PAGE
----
Examining the Origins of “Robertscare”

In the end, applesauce won over baseball. Fourteen years ago, during Senate hearings regarding his nomination as chief justice of the United States, John Roberts used a baseball metaphor to explain his view of judges’ modest role:

Judges and justices are servants of the law, not the other way around. Judges are like umpires. Umpires don’t make the rules; they apply them. The role of an umpire and a judge is critical. They make sure everybody plays by the rules. But it is a limited role. Nobody ever went to a ball game to see the umpire…I will remember that it’s my job to call balls and strikes, and not to pitch or bat.

On two major cases related to President Obama’s signature health care law, however, Roberts violated his 2005 pledge, wriggling himself into lexicographical contortions to uphold the measure passed by Congress. As his then-colleague Justice Antonin Scalia noted in the second ruling—which posited that the phrase “Exchange established by the state” applied to exchanges not established by states—upholding Obamacare caused Roberts to embrace “pure applesauce.”

Political Flip-Flop

She writes that he initially voted with the four other conservatives to strike down the ACA, on the grounds that it went beyond Congress’s power to regulate interstate commerce. Likewise, he initially voted to uphold the ACA’s expansion of Medicaid. But Roberts, who kept the opinion for himself to write, soon developed second thoughts.

Biskupic, who interviewed many of the justices for this book, including her subject, writes that Roberts said he felt ‘torn between his heart and his head.’ He harbored strong views on the limitations of congressional power, but hesitated to interject the Court into the ongoing health-insurance crisis. After trying unsuccessfully to find a middle way with Kennedy, who was ‘unusually firm’ and even ‘put off’ by the courtship, Roberts turned to the Court’s two moderate liberals, Stephen Breyer and Elena Kagan. The threesome negotiated a compromise decision that upheld the ACA’s individual mandate under Congress’s taxing power, while striking down the Medicaid expansion.

On the day of the ruling in June 2012, Chris Cillizza, then writing for The Washington Post, claimed that Roberts’ opinion “made good on his pledge to referee the game, not play it.” But the story Biskupic tells, which confirms prior reporting by Jan Crawford published shortly after the ruling, contradicts Cillizza’s view entirely. Roberts’ entire approach to the case consisted of playing games—and highly political ones at that.

The tenor of the passage reinforces how Roberts abandoned his stated principles in NFIB. Over and above talk of “the ongoing health insurance crisis” (perhaps a rhetorical flourish inserted by a liberal Atlantic writer) Roberts had no business feeling “torn between his heart and his head,” let alone stating as much to a reporter. Judges can feel both empathy and sympathy for parties in the courtroom and at the implications of their rulings. But facts remain facts, the law remains the law. Lady Justice remains blind for a reason.

An umpire—or a good umpire, at least—should make calls without fear or favor. If that means calling a third strike against the star slugger for the last out of the World Series, so be it. By his own admission, Roberts let factors outside the law determine his vote in the case. He abandoned his key test at a time when he should have followed it most closely.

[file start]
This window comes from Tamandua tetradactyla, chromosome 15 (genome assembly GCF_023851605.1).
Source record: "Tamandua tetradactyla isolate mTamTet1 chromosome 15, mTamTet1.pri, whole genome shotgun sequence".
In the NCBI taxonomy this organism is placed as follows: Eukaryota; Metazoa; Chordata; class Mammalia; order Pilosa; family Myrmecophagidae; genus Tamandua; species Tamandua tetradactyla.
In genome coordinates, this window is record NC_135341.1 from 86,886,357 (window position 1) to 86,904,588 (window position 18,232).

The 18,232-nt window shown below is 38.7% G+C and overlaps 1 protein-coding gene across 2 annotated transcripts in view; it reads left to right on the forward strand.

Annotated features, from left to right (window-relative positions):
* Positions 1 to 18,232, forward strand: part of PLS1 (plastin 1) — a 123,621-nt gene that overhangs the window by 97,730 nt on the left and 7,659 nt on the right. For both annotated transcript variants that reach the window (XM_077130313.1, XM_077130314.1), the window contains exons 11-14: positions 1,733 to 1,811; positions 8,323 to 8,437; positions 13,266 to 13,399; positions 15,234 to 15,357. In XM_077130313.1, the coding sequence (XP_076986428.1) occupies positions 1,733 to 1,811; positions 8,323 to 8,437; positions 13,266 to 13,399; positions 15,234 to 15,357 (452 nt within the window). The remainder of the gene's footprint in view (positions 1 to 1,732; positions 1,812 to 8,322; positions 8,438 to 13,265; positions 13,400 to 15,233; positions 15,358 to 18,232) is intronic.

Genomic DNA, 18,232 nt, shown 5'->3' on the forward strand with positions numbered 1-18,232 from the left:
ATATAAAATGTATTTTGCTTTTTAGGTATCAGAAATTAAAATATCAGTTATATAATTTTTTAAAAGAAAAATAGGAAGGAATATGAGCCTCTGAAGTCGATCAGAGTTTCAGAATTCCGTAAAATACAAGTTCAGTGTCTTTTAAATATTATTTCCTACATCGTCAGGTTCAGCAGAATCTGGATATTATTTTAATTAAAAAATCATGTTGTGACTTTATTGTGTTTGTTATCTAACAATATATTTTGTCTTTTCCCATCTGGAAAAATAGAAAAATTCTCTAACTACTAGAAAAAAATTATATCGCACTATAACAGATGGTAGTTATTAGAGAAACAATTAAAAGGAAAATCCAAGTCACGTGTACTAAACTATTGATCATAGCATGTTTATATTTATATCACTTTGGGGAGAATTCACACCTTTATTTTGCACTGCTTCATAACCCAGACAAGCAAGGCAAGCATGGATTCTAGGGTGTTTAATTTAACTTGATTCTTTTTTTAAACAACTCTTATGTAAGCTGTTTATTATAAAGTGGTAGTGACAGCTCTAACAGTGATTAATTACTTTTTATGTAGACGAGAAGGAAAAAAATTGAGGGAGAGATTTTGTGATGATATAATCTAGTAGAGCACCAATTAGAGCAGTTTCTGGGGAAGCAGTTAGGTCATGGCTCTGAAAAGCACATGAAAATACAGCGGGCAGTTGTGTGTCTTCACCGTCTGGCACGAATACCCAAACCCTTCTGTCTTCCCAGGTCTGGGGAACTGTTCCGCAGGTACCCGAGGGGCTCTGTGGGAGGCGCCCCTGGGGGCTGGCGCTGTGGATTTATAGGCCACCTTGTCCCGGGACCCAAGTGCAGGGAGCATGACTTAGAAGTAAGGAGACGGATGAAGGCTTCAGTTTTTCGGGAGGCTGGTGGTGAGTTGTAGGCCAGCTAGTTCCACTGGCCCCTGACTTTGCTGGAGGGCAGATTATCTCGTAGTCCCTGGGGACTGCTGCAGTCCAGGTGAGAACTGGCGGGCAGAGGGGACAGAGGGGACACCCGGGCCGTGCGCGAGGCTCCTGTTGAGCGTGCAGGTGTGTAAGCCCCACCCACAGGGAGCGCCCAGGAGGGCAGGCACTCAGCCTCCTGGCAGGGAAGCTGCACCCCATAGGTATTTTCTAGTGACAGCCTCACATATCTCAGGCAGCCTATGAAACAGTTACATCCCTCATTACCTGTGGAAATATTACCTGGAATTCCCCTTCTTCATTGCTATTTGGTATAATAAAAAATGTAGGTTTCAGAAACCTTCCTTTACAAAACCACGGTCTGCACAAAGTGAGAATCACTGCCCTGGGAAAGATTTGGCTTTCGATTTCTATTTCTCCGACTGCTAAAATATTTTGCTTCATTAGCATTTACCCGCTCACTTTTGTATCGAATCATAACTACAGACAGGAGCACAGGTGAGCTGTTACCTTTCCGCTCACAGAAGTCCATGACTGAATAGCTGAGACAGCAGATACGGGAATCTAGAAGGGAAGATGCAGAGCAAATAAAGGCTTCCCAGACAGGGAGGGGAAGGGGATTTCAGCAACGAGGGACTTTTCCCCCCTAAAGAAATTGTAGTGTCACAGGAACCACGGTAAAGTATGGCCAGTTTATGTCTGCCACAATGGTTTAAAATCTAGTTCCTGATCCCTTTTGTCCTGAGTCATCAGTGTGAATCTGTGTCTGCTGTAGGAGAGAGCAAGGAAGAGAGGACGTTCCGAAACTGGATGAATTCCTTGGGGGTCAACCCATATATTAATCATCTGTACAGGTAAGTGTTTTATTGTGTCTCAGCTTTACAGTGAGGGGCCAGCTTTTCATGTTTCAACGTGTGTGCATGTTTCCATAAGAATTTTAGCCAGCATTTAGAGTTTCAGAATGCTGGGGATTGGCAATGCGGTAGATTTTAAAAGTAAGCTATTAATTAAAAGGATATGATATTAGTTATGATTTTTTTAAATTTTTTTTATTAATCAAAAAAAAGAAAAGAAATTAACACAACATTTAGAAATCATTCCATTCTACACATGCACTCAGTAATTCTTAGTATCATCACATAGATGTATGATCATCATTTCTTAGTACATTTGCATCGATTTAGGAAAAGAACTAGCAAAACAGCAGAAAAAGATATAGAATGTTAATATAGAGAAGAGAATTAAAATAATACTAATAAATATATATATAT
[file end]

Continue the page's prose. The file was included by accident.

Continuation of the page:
Roberts’ Judicial Arrogance

I took that position not because I agree with Obamacare, but because Congress in 2017 decided to set the mandate penalty to zero while maintaining the rest of the law. Of course, Congress had taken no such action clarifying its intent on the law at the time of the ruling in NFIB v. Sebelius.

If the current lawsuit represents judicial activism, asking judges to take an action that Congress explicitly declined to embrace, then Roberts’ 2012 decision to uphold the individual mandate represents an act of judicial cowardice, running for cover and hiding rather than taking the decision that the law requires. For that reason alone, conservatives should refer to the law as “Robertscare”—for the justice who went out of his way to save it—rather than Obamacare. It shall stand as his epitaph.

This post was originally published at The Federalist.

A Retiree Health Care “Fix” That Isn’t

Since the Affordable Care Act became law in 2010, supporters and opponents have argued about whether the measure would lead employers to drop health coverage for workers. This issue has returned to the news; Wal-Mart recently decided to drop coverage for some of its part-time workers, and The Wall Street Journal reported this week that some firms, seeking to avoid employer penalties under the law, have encouraged employees to enroll in Medicaid.

While their private-sector counterparts have received more attention, public-sector employees–particularly retirees–could face similar problems with dropped coverage. The Atlantic reported last week on the trend of cities in financial distress, from Detroit to Chicago to Sheboygan, Wis., reducing or eliminating coverage and seeking to use the insurance exchanges to get out of their health-care obligations to retirees. As one pension expert quoted in the Atlantic noted, “every public-sector employer is looking at the exchanges as a potential way to get out of the unfunded liabilities that the public sector is bearing.”

But transferring state and municipal retirees to insurance plans on the exchanges doesn’t reduce the amount of unfunded liabilities; it shifts the cost from state and local governments to Washington. Many of the retirees in question could qualify for federal premium and cost-sharing subsidies for their exchange insurance policies. Even by Washington standards, the magnitude of the problem is daunting: A 2012 Pew study found that state governments held $627 billion in unfunded retiree health obligations; adding local government health plans could push those obligations toward $1 trillion.

State governments are grappling with a difficult revenue environment, while the federal government faces long-term fiscal challenges caused by demographic shifts. Given these dynamics, what looks to some mayors like a quick fix to their budget woes–shifting retirees to the federal exchanges–could, in the broader fiscal sense, amount to shifting deck chairs on the Titanic. If efforts by cities and states ultimately encourage private-sector firms to drop health coverage for their workers and retirees, they will add to our nation’s collective entitlement obligations—and could end up sinking our federal fiscal ship.